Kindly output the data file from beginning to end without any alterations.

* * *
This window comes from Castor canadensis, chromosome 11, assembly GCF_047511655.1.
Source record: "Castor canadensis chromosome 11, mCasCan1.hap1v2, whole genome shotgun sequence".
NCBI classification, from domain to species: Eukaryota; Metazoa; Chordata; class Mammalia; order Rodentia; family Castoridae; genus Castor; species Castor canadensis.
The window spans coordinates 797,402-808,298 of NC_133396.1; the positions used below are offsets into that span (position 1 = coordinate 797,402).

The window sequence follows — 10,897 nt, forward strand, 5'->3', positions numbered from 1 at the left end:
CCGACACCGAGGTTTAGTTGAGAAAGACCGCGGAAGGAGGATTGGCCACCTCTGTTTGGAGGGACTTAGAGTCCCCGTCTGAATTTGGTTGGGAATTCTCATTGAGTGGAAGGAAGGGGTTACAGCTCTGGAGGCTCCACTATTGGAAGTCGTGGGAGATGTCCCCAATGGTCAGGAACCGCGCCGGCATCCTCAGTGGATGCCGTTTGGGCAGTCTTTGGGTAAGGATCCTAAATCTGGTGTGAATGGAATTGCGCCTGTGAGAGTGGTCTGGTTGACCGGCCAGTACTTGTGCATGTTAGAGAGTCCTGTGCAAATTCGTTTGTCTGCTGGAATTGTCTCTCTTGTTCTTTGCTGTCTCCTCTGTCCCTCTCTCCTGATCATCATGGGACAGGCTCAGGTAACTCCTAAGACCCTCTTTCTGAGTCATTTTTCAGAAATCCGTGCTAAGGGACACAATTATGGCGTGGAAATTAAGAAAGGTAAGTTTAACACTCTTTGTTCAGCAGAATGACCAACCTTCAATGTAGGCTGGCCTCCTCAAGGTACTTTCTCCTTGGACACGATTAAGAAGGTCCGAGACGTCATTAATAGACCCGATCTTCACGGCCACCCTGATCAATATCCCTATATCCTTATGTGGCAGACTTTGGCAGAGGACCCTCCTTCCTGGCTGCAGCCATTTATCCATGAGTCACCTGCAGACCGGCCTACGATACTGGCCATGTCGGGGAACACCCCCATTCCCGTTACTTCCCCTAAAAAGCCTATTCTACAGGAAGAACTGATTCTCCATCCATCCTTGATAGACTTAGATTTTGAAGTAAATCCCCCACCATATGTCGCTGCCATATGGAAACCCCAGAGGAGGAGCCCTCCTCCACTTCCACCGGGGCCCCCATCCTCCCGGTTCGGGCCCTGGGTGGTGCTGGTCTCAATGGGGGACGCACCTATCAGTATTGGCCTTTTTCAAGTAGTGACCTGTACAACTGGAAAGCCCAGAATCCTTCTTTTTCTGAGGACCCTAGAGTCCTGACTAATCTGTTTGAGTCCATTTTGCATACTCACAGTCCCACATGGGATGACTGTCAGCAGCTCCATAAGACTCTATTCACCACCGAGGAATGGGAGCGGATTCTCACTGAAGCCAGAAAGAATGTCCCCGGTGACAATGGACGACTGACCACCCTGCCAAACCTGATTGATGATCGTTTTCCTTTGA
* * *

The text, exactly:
This window comes from Castor canadensis, chromosome 11, assembly GCF_047511655.1.
Source record: "Castor canadensis chromosome 11, mCasCan1.hap1v2, whole genome shotgun sequence".
NCBI classification, from domain to species: Eukaryota; Metazoa; Chordata; class Mammalia; order Rodentia; family Castoridae; genus Castor; species Castor canadensis.
The window spans coordinates 797,402-808,298 of NC_133396.1; the positions used below are offsets into that span (position 1 = coordinate 797,402).

The window sequence follows — 10,897 nt, forward strand, 5'->3', positions numbered from 1 at the left end:
CCGACACCGAGGTTTAGTTGAGAAAGACCGCGGAAGGAGGATTGGCCACCTCTGTTTGGAGGGACTTAGAGTCCCCGTCTGAATTTGGTTGGGAATTCTCATTGAGTGGAAGGAAGGGGTTACAGCTCTGGAGGCTCCACTATTGGAAGTCGTGGGAGATGTCCCCAATGGTCAGGAACCGCGCCGGCATCCTCAGTGGATGCCGTTTGGGCAGTCTTTGGGTAAGGATCCTAAATCTGGTGTGAATGGAATTGCGCCTGTGAGAGTGGTCTGGTTGACCGGCCAGTACTTGTGCATGTTAGAGAGTCCTGTGCAAATTCGTTTGTCTGCTGGAATTGTCTCTCTTGTTCTTTGCTGTCTCCTCTGTCCCTCTCTCCTGATCATCATGGGACAGGCTCAGGTAACTCCTAAGACCCTCTTTCTGAGTCATTTTTCAGAAATCCGTGCTAAGGGACACAATTATGGCGTGGAAATTAAGAAAGGTAAGTTTAACACTCTTTGTTCAGCAGAATGACCAACCTTCAATGTAGGCTGGCCTCCTCAAGGTACTTTCTCCTTGGACACGATTAAGAAGGTCCGAGACGTCATTAATAGACCCGATCTTCACGGCCACCCTGATCAATATCCCTATATCCTTATGTGGCAGACTTTGGCAGAGGACCCTCCTTCCTGGCTGCAGCCATTTATCCATGAGTCACCTGCAGACCGGCCTACGATACTGGCCATGTCGGGGAACACCCCCATTCCCGTTACTTCCCCTAAAAAGCCTATTCTACAGGAAGAACTGATTCTCCATCCATCCTTGATAGACTTAGATTTTGAAGTAAATCCCCCACCATATGTCGCTGCCATATGGAAACCCCAGAGGAGGAGCCCTCCTCCACTTCCACCGGGGCCCCCATCCTCCCGGTTCGGGCCCTGGGTGGTGCTGGTCTCAATGGGGGACGCACCTATCAGTATTGGCCTTTTTCAAGTAGTGACCTGTACAACTGGAAAGCCCAGAATCCTTCTTTTTCTGAGGACCCTAGAGTCCTGACTAATCTGTTTGAGTCCATTTTGCATACTCACAGTCCCACATGGGATGACTGTCAGCAGCTCCATAAGACTCTATTCACCACCGAGGAATGGGAGCGGATTCTCACTGAAGCCAGAAAGAATGTCCCCGGTGACAATGGACGACTGACCACCCTGCCAAACCTGATTGATGATCGTTTTCCTTTGA